I should have said no, I really should have. But, when my husband surprised me on my fourth wedding anniversary with a trip to pick out a puppy, any resistance I had in me quickly disappeared when I first held my soon-to-be-named Lola in my hands (or hand I should say). Fluff of white fur, brown soulful eyes, I was a goner.
When Lola came into my life I wasn’t actually looking to own another pet, but I suppose one too many oohs and aahs over Paris Hilton’s purse sized doggies got my husband thinking and before I knew it I was driving home with a ‘teacup’ Maltese and packet full of instructions on how to keep the itty-bitty thing healthy. Now, one-year later, and thousands of dollars poorer, I reflect on the pros and cons of owning a ‘teacup’ sized dog and ask myself the question of would I go through this again?
Teacup Half Empty
Right from the start, the problems of owning such a small dog quickly became apparent. This dog certainly couldn’t go 10 hours without a meal, or hold its pee in that tiny bladder all day long while we worked outside the home, so a mid-day care plan was essential. Either someone came home, or it was bring Lola to work day for one of us. Next on the list of problems was figuring out how not to step on her (or lose her)! Having a one and a half pound puppy underfoot was much more daunting than I figured. Sad to say, Lola has had to endure a few times of getting caught in a closing door simply because she is so small and easy to miss. Good thing she bounces back and doesn’t hold a grudge! Tip #1- cat collar bells work wonders for tracking!
Its not that my family and I are unfamiliar with caring for dogs. We have owned dogs previously and are currently owners to an eight year old Doberman and Shepard mix with high anxiety and numerous allergy and liver issues, but there is definitely a difference in raising a toy class dog compared to a (now) fifty pound mutt. When you do your research (and I really hope you do your research), you will surely notice numerous warnings that small dogs are hard to train. They do not take to commands well and tend to still have problems with going to the bathroom in the house long into adulthood. Lola is no exception. She does well with her training, but often times does not do well for no apparent reason other than just wanting to frustrate me and look up at me with an ‘I’m too cute to do what you tell me to’ look on her adorable little snout. Because this was an impulse decision on my part, I did not know about these difficulties. I probably still would have forged ahead with getting her, because don’t we all think that those problems won’t happen in our home?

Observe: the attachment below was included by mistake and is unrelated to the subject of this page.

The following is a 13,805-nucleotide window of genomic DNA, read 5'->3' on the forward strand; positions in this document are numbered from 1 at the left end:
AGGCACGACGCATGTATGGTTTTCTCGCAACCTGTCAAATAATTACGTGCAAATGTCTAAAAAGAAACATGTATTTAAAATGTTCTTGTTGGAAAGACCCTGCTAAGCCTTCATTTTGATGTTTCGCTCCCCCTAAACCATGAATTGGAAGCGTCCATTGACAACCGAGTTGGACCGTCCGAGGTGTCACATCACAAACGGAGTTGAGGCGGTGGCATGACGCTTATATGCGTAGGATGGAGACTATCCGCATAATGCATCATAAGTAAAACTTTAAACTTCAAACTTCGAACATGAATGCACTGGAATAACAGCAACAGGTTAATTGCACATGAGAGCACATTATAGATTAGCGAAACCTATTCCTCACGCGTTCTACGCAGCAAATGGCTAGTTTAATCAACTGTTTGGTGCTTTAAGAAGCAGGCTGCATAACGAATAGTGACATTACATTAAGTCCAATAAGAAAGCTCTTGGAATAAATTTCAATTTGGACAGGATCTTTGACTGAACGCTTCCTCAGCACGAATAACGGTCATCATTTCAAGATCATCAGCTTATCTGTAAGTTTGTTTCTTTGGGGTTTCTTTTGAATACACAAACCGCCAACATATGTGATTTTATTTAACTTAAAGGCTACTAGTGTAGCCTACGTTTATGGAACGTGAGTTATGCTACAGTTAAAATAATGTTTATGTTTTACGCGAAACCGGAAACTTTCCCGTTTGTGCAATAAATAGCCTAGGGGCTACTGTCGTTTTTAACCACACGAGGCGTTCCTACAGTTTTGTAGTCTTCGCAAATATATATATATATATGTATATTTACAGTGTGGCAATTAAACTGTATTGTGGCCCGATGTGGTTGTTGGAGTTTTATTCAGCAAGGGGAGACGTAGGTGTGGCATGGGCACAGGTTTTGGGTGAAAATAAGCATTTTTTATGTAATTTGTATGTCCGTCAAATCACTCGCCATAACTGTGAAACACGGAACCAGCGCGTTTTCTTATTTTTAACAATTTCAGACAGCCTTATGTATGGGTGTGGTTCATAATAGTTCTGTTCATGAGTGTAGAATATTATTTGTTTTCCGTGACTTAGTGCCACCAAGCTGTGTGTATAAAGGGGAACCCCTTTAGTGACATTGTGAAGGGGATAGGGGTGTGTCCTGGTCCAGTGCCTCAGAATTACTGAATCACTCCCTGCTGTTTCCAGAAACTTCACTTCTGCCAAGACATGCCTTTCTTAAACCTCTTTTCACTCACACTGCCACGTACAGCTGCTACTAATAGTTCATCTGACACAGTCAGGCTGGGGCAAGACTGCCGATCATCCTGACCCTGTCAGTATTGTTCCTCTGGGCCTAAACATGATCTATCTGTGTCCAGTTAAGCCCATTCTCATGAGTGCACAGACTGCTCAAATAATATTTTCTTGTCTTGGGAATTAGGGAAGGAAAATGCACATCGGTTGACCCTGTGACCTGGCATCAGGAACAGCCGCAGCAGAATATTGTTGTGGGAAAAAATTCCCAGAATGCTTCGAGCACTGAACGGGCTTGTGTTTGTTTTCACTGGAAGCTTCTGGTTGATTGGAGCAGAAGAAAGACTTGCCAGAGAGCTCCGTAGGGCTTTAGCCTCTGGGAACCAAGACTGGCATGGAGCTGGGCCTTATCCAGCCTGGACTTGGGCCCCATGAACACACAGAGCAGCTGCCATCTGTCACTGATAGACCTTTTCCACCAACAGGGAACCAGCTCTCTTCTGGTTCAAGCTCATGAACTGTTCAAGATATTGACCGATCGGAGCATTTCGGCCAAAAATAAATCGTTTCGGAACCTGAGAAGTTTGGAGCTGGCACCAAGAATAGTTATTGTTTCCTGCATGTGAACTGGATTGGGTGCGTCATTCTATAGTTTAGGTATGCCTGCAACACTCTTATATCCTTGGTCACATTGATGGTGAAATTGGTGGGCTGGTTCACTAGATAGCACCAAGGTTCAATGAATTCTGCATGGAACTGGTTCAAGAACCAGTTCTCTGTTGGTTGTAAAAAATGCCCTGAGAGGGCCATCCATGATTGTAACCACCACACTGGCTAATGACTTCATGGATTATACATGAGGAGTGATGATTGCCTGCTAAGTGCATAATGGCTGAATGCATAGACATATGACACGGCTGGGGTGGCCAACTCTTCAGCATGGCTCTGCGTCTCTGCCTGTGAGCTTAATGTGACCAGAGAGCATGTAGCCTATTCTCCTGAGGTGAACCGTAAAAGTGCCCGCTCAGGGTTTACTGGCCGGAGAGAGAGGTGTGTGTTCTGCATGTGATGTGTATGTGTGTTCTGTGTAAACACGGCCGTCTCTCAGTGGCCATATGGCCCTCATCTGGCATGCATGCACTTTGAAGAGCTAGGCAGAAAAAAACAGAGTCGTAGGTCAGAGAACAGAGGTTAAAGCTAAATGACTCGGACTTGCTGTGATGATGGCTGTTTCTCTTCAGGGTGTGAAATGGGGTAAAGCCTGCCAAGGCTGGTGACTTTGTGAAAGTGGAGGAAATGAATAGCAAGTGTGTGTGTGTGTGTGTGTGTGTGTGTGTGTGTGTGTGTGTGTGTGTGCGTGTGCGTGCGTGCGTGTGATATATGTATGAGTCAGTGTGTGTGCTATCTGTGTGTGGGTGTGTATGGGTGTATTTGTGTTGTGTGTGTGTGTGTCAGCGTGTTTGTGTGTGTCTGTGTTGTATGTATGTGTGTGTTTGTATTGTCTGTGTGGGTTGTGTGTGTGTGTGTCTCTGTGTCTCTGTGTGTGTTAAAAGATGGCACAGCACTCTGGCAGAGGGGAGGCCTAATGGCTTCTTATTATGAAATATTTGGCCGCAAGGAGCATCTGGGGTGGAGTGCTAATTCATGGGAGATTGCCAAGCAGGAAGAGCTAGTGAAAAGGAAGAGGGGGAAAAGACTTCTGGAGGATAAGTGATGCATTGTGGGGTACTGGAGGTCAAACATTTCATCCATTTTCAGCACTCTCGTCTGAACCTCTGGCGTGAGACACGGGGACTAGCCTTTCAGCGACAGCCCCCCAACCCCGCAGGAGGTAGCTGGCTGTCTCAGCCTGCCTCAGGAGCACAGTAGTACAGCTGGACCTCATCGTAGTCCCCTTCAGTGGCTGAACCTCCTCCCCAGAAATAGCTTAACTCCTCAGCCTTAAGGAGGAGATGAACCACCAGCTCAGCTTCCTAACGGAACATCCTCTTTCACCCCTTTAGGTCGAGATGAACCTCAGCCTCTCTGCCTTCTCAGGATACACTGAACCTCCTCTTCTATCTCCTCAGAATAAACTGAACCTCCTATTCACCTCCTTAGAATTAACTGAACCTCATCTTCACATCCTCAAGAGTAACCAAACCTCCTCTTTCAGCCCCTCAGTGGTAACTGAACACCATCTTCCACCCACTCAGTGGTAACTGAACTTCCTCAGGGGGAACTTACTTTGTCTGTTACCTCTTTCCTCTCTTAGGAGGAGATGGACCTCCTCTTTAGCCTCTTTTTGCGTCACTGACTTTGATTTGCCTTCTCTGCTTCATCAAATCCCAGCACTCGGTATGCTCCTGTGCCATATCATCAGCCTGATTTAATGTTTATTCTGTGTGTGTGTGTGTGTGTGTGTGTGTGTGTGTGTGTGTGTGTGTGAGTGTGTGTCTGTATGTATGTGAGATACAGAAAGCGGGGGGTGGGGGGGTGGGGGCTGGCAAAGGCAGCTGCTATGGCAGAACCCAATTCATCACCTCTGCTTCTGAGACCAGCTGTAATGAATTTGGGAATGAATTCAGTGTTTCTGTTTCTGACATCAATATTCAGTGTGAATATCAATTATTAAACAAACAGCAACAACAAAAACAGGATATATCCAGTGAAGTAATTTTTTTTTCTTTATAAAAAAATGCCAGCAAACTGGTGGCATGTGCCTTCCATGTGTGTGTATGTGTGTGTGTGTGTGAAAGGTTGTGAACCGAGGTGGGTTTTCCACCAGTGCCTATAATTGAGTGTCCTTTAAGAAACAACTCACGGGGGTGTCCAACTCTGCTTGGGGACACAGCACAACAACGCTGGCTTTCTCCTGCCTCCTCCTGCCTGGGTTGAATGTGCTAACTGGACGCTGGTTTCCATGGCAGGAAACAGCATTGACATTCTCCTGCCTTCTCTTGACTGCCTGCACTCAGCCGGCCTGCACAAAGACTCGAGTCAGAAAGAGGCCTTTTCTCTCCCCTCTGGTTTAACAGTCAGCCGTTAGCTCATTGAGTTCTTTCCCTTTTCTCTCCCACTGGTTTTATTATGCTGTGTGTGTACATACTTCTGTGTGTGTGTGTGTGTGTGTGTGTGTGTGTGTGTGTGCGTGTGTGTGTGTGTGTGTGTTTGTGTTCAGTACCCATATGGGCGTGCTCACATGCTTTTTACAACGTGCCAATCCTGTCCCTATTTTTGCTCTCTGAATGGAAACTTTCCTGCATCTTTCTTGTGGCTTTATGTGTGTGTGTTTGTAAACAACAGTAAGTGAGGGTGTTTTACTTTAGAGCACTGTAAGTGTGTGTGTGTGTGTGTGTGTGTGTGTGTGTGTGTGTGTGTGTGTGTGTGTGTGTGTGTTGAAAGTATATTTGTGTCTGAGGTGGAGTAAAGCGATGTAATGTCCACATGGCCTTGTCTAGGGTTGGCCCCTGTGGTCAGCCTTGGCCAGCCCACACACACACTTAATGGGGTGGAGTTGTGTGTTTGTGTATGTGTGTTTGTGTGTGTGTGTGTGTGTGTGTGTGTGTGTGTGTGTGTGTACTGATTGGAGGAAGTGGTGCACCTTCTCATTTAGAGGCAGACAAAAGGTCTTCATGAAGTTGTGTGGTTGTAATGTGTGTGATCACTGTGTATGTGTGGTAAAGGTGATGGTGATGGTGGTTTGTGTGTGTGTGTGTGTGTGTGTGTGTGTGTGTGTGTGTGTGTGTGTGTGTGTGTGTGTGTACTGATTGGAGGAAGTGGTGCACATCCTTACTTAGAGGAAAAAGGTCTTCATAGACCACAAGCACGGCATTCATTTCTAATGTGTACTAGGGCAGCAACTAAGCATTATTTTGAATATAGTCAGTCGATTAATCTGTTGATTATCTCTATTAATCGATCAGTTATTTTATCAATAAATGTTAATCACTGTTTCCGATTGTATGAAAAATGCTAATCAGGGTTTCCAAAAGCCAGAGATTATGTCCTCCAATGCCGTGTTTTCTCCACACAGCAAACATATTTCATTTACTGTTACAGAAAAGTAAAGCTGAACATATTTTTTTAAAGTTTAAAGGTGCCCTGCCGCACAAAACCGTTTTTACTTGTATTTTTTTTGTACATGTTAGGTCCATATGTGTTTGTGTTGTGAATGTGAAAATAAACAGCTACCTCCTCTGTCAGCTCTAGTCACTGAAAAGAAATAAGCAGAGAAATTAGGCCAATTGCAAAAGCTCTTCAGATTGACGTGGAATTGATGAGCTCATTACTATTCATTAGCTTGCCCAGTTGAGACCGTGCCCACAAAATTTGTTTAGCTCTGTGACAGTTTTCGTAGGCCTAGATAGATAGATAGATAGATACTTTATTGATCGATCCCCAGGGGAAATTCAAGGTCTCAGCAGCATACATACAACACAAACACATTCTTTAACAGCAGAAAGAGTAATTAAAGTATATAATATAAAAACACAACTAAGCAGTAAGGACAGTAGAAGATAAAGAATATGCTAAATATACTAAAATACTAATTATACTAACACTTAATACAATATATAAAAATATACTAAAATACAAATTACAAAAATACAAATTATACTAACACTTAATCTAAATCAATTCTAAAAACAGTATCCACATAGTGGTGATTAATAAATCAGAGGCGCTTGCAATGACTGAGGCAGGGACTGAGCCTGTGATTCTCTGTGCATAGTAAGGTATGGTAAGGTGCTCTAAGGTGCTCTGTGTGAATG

Last, but certainly not least, in the list of tough lessons I have learned about owning a ‘teacup’ or small dog is the health issues. Because of their size, small dogs cannot regulate their blood sugar or temperature very well. Hypoglycemia (low blood sugar) is a huge risk for these little ones, often requiring emergency treatment and constant monitoring. And, like many small dogs, Lola refused to eat much of anything, which necessitated numerous diet trials and many dollars and hours spent on home cooking chicken and steak (yes, steak) in an effort to keep the dog from withering away to nothing. Lola also has had numerous bouts of pneumonia and lung worms, has swallowed a screw and was too little to pass it so it had to be surgically removed, and finally has been diagnosed with a hepatic shunt, which requires prescription dog food ($) and care at a veterinary excellency center (cha-ching!). Yes, these issues do occur in larger dogs, but due to Lola’s size, she is more prone to illness and smaller dogs are more likely to have shunt problems according to the University of Tennessee’s College of Veterinary Medicine. As you would imagine, I could own a nice new car for the amount of money that has been sunk into little Lola.
Teacup Half Full
By now you are probably thinking, “man, this lady really must be sick of this dog” or “man, this lady is crazy for dropping so much money into a dog the size of a cup”, Well, it’s a little of both. The fact is that once we decided to take on responsibility for a dog, the dog became ours. Sure, we could have argued with the breeder and probably given back the dog, but what then? Surely, the breeder would have put her down, and what lesson does that teach our children about love and responsibility? Lola is our dog through and through and she shows us every day by racing to meet me at the front door and climbing up my ankles to make sure that I notice her. She sits on my lap all day long and stretches out to give me the honor of rubbing her tiny little belly and in true Paris Hilton style, rides along with me in my purse on errands and makes all who sees her smile. It has also been a treat to watch such a small creature act like a big one. Lola has no idea that she is small and, as my husband puts it, she has dominated every sock in the house. I have no doubt if a robber came in, Lola would do the best she can to protect us, even if that means licking the intruder’s ears until he is rolling on the floor and playing with her.
It has taken us one year to get Lola to a hefty three pounds. She continues to have eating issues and will require surgery in the next few months to try and ensure that she has a somewhat normal life span. She requires two medications, twice a day and more importantly, enough love and attention and socks to fight to keep her content and happy in her assigned place in our family. Would I own a small dog again? Probably not, but no one can separate me from my Lola now.